Polysorbate 80 (or polyoxyethylene (20) sorbitan monooleate) is present in the inventive formulation as a stabilizer. A preferred polysorbate 80 may be obtained from Van Water & Rogers Inc. carrying the product designation "TWEEN 80." The concentration of the polysorbate 80 may range from about 0.1 to about 50 weight percent of the aqueous formulation. Preferably, the concentration is about 1 weight percent of the aqueous formulation and about 3.8 weight percent of the non-aqueous formulation.

The salt of a coconut oil fatty acid ester of isethionic acid conforms generally to the formula:

RCO--O--CH--CH--SOX

wherein RCO-- represents fatty acids derived from coconut oil and X is the ion to which the salt is bonded. Preferably, the salt comprises the sodium, potassium, or ammonium salt of the coconut oil fatty acid ester of isethionic acid, or any mixture thereof. A most preferred salt comprises sodium cocoyl isethionate, having CAS numbers 61789-32-0 and 58969-27-0. This salt offers many advantages over true soaps, e.g., it is easier to fragrance, it is milder to the skin of humans, it exhibits high foam production, it is unlikely to produce allergic dermatoses, and it is capable of being solubilized for deposition onto and impregnation into a flexible, porous substrate without altering its chemical structure. Moreover, this salt is unaffected by hard or mineralized water and therefore does not cause a "bathtub ring" of an insoluble mineral residue. Salts of the coconut oil fatty acid ester of isethionic acid are well-known in the art. Sodium cocoyl isethionate may be obtained commercially from PPG Industries, inc., Gurnee, Ill. under the product designation JORDAPON. The salt of a coconut oil fatty acid ester of isethionic acid may be present at a concentration from about 0.1 to about 90 weight percent of the aqueous formulation. Preferably, the salt is present at a concentration of about 2 weight percent of the aqueous formulation and about 7.7 weight percent of the non-aqueous formulation.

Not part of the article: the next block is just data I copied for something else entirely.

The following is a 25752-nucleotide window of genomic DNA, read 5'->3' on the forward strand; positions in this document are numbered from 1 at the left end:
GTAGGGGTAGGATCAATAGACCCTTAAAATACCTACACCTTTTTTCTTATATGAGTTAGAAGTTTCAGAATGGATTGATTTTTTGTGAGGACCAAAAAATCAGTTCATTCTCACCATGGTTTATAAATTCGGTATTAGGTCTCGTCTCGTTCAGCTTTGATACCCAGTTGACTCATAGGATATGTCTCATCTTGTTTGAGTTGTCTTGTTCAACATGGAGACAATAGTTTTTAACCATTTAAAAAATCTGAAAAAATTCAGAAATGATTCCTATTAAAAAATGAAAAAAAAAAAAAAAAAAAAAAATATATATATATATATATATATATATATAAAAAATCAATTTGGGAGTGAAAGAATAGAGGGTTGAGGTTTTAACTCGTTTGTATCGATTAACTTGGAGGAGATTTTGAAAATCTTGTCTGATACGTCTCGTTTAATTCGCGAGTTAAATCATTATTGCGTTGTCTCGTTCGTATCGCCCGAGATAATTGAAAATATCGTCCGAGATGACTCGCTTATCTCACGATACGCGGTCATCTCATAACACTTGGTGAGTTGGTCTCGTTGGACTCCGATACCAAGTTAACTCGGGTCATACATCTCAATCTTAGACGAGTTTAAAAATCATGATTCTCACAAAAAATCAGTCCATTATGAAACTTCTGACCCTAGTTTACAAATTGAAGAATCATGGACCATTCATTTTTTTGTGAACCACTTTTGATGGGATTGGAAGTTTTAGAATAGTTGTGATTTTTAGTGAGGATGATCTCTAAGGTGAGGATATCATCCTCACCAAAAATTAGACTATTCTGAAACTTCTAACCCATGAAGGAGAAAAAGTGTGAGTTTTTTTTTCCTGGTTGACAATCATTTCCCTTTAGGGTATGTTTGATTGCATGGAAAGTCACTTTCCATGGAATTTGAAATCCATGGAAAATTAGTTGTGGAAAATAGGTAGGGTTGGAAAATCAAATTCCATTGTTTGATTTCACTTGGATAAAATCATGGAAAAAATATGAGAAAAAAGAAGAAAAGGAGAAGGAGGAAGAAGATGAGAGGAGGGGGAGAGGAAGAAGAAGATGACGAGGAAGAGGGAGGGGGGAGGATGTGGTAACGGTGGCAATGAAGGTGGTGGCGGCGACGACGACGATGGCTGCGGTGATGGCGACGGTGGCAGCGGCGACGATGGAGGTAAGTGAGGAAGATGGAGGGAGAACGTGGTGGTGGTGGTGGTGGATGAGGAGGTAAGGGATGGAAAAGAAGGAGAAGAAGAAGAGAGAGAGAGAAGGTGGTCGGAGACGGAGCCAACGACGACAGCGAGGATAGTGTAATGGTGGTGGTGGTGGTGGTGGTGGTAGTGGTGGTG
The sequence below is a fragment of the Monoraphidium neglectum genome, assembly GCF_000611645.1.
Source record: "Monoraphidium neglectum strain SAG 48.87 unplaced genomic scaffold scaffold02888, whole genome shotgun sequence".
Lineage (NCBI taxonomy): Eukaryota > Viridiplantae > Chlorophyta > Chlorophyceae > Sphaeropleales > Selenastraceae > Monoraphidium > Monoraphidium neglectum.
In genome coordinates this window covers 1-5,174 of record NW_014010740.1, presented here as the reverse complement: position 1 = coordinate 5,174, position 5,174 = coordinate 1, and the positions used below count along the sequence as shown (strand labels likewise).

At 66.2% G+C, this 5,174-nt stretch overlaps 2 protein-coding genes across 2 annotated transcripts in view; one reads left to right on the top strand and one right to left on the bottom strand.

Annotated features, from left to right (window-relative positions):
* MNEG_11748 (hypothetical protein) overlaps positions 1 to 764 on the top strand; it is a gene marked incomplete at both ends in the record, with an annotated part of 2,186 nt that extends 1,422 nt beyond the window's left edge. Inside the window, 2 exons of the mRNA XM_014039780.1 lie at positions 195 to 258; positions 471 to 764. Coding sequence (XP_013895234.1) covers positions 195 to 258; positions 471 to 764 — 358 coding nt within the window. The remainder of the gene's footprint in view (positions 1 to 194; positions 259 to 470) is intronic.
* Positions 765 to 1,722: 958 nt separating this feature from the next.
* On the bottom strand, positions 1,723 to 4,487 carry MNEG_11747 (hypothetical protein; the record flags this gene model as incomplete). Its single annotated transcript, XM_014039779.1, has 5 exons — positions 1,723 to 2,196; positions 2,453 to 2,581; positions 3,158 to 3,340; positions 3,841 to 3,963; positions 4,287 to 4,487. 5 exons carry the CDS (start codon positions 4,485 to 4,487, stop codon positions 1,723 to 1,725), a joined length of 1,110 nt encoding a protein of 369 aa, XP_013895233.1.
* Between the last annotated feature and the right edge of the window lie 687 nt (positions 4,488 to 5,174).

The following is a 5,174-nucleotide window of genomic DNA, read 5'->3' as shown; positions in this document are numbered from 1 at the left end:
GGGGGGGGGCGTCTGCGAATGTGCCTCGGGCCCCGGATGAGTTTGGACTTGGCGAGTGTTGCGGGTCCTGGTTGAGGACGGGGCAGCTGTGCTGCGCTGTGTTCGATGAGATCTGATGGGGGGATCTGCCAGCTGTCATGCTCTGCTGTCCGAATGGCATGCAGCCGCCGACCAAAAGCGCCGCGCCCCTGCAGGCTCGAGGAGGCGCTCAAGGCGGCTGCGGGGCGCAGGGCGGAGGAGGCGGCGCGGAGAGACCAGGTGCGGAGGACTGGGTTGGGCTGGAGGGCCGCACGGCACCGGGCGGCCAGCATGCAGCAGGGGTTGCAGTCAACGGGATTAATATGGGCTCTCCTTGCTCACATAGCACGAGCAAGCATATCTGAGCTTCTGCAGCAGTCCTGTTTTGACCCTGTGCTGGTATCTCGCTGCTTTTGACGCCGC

Glycerine is a well-known compound which is included in the inventive cleaner formulation as a skin conditioner and humectant. The glycerine may be present at a concentration from about 0.1 to 25 weight percent of the aqueous formulation. Preferably, the glycerine is present at a concentration of about 0.5 weight percent of the aqueous formulation and about 1.9 weight percent of the non-aqueous formulation.